How to Conduct an Email Investigation?
There’s no doubt that emails have become one of the most common communication media. Although used for personal chats, they’re primarily deployed for business-related communications. From arranging internal meetings and pitching potential clients to maintaining relations with investors, everything is done through email.
But do you know about the downside? Well, cybercriminals use sensitive information for malicious activities. According to the FBI’s Internet Crime Complaint Center (IC3) 2020 annual report, 791,790 complaints of suspected internet crime were recorded. Phishing scams, nonpayment/nondelivery scams, and extortion were the top three cybercrimes.
When a cyber incident occurs, companies must conduct an email investigation to identify the cause and take the required actions. It’s just as crucial to monitor the website activity of your employees. EasyDMARC’s phishing URL checker is a quick and easy way to detect phishing and malicious websites.
Goals of Email Investigation
Before understanding how to investigate a phishing mail, you should know that email investigation is a branch of digital forensic science. It combines techniques used to gather email-based criminal evidence.
The email investigation process locates the origin of a cybercrime by carefully discovering the history of the mail sent. This is consequently used for finding all the entities involved in the criminal activity.
It’s worth noting that the latter doesn’t need to be of online origin. Sure, cybercrime like phishing and spoofing might need email investigation more, but let’s say, murders that have an email component might also need investigating.
Email investigators typically analyze the actual sender (not the one whose email address has been exploited by the phisher or scammer), the recipient, and dates and times.
How Do You Do an Email Investigation?
To conduct a successful email investigation you need to follow several steps and examine various components. We discuss all of them in this section.
The header of an email contains important information that can help in an email investigation. A chunk of data is kept hidden from the user, and only the subject, date, and sender’s email address are made visible. Cybercriminals often forge this bit of information to appear genuine.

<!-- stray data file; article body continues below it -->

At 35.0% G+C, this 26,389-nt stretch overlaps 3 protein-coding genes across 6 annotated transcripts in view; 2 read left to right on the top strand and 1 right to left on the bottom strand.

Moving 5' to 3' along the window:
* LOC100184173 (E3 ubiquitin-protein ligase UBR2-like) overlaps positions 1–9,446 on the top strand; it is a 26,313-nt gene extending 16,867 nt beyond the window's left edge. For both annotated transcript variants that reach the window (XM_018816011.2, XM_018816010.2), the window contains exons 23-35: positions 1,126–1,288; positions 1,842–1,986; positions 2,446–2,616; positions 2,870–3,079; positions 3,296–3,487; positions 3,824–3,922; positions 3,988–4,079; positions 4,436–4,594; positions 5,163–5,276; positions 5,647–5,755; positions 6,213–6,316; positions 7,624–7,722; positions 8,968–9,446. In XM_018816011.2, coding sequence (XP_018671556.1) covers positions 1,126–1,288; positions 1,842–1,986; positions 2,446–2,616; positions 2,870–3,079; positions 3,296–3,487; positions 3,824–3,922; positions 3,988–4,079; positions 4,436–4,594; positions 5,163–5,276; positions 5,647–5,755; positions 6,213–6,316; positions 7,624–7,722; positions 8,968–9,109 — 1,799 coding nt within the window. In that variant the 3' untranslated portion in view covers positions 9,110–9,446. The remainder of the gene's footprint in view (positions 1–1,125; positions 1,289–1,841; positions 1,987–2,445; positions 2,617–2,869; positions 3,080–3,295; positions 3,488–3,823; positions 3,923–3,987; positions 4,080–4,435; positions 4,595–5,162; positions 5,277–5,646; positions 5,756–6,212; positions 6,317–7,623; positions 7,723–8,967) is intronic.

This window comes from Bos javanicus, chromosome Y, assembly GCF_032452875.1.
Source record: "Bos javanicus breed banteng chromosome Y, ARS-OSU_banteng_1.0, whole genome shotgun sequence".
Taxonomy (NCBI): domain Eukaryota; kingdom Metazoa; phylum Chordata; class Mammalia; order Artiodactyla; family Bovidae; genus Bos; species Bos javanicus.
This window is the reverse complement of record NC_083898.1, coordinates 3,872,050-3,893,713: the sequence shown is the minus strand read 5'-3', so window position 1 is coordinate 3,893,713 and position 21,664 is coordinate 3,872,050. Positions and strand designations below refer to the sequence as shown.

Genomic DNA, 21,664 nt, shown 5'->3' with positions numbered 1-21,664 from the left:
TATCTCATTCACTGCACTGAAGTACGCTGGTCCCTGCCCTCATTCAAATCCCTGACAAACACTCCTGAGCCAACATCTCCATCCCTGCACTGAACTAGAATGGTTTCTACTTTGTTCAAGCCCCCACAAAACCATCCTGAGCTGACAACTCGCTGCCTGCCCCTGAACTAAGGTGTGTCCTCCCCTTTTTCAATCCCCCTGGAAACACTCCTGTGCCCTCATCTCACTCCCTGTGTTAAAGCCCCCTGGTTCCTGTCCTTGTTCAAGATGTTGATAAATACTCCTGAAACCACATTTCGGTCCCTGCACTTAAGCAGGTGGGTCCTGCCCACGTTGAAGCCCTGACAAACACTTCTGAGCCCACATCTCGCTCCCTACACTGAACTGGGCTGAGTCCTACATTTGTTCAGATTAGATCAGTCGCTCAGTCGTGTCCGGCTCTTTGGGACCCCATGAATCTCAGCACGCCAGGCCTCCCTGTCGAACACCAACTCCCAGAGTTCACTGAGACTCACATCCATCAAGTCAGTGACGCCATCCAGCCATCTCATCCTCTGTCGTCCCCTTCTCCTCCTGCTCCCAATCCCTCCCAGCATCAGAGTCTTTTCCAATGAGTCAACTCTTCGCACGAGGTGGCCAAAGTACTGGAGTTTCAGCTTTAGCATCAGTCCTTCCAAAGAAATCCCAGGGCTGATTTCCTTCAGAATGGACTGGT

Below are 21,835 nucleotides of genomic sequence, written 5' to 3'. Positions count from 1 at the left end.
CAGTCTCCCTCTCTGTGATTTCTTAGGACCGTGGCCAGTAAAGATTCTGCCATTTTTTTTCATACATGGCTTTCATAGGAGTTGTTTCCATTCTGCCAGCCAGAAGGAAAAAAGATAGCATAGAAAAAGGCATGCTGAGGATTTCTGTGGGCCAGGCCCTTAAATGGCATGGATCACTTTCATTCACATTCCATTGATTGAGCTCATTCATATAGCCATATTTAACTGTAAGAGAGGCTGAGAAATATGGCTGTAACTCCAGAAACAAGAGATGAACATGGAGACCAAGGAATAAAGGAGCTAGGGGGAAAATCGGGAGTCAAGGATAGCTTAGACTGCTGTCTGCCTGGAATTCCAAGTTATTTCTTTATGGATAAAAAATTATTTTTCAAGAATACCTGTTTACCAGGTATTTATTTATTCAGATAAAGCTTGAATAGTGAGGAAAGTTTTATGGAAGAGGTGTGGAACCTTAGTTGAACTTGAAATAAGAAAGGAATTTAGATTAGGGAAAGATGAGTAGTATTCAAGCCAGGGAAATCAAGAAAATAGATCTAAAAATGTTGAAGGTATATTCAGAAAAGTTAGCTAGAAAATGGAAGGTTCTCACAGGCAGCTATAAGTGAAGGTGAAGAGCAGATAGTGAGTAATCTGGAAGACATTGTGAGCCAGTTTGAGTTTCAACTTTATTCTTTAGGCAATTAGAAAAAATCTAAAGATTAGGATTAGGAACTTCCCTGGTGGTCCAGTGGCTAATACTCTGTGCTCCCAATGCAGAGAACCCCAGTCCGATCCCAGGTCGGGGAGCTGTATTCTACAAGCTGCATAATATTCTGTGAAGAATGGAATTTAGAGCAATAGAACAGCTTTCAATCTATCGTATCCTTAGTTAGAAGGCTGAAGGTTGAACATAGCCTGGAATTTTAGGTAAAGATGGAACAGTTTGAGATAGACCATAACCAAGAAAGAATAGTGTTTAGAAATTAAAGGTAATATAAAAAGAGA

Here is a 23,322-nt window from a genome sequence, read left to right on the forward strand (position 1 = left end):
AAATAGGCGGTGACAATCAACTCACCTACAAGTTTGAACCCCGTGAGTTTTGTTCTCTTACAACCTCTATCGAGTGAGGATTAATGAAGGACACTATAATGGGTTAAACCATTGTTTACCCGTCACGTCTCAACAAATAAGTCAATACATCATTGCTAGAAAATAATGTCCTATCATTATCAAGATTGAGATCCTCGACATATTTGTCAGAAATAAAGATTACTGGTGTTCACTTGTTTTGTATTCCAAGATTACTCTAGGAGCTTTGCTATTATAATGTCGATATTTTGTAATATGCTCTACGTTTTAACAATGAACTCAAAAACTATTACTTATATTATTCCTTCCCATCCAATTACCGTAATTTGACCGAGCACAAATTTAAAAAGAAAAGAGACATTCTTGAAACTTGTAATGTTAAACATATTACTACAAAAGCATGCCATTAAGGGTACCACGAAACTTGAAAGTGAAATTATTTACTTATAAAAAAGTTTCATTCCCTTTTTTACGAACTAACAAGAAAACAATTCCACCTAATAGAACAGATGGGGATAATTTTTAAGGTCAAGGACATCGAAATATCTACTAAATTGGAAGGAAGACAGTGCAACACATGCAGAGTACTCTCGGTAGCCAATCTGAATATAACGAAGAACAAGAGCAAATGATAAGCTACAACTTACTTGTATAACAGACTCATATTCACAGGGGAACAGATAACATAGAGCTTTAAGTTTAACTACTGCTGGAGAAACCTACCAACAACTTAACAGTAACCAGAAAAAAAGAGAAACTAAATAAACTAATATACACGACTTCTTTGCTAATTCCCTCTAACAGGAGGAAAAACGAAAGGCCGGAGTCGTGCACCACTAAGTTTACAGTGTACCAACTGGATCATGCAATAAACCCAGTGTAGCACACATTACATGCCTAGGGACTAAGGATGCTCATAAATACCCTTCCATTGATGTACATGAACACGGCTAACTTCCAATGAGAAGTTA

However, you can extract additional or hidden details with certain methods for different email applications. Once done, you’ll often find extensive information about the route an email took to reach your inbox. So, how do you do an email investigation on a personal level? You can start by observing hidden details like:
- Whether the ‘from’ email ID and ‘return path’ email ID match.
- Check if the ‘reply-to’ email ID is the same as the ‘from’ email ID.
- If ‘X-distribution’ is bulky, it’s an indication of spam.
- X-spam Score and X-Spam Flag help determine if it’s a spam email.
Cyber forensic experts use this information in their email investigations to track down culprits.
As per Google’s Threat Analysis Group (TAG), around 50,000 alerts were sent in 2021 to affected customers whenever it detected any sorts of cyberattacks, including email attacks.
Email Server Investigation
Forensic specialists deploy email server investigation techniques to trace the origins of an email. If the sender or receiver has deleted the email, then investigators look at the Internet Service Provider (ISP) or proxy servers to find a saved copy. A proxy server is an intermediate gateway between the end-user and the website domain.
Moreover, ISP and proxy servers can reveal information about the address of the sender’s device, which speeds up the email investigation process.
During an email investigation, start inspecting the logs as early as possible. TheHypertext Transfer Protocol (HTTP) and Simple Mail Transfer Protocol (SMTP) are frequently archived by ISPs.
SMTP is the common messaging initiation protocol. So, the later you start, the more time and effort it takes to fetch the information required for your email investigation.
Network Device Investigation
At times, the above-mentioned logs aren’t available. This could be due to non-configuration or denial to share log files. In this situation, forensic cyber experts check the data maintained by network devices like switches and routers.
Sender Mailer Fingerprints
In addition to the ‘subject,’, ‘from:’, and ‘to:’ headers, emails contain X-headers. Specialists track this piece of information to locate the IP address of the sender’s device.
During the investigation of an email, the sender mailer fingerprints approach identifies the sender’s software and its version. For example, Gmail, Outlook, Hotmail and more.
Software Embedded Identifiers
The sender’s software holds some additional information regarding the message and attachments— crucial for the email investigation process. Software programs used for creating a message or file capture such information. For example, Microsoft Word or Adobe Photoshop.
If you’re keen to learn how to investigate a phishing mail, you can find these details in the form of custom headers or Multipurpose Internet Mail Extensions (MIME) content as a Transport Neutral Encapsulation Format (TNEF).
MIME is an internet standard deployed to assist the transfer of single text, multiple texts, or non-text attachments. TNEF is an exclusive and unshared format for email attachments used by Microsoft Outlook and Microsoft Exchange Server.
With perpetually increasing cases of spamming, phishing, identity theft, and other cybercrimes, companies of all sizes should invest in cybersecurity. Email investigation is one such series of processes involved in identifying culprits of any email-related cybercrimes.
The techniques shared above could scare a beginner. Still, email nerds at EasyDMARC are always ready to answer all your questions.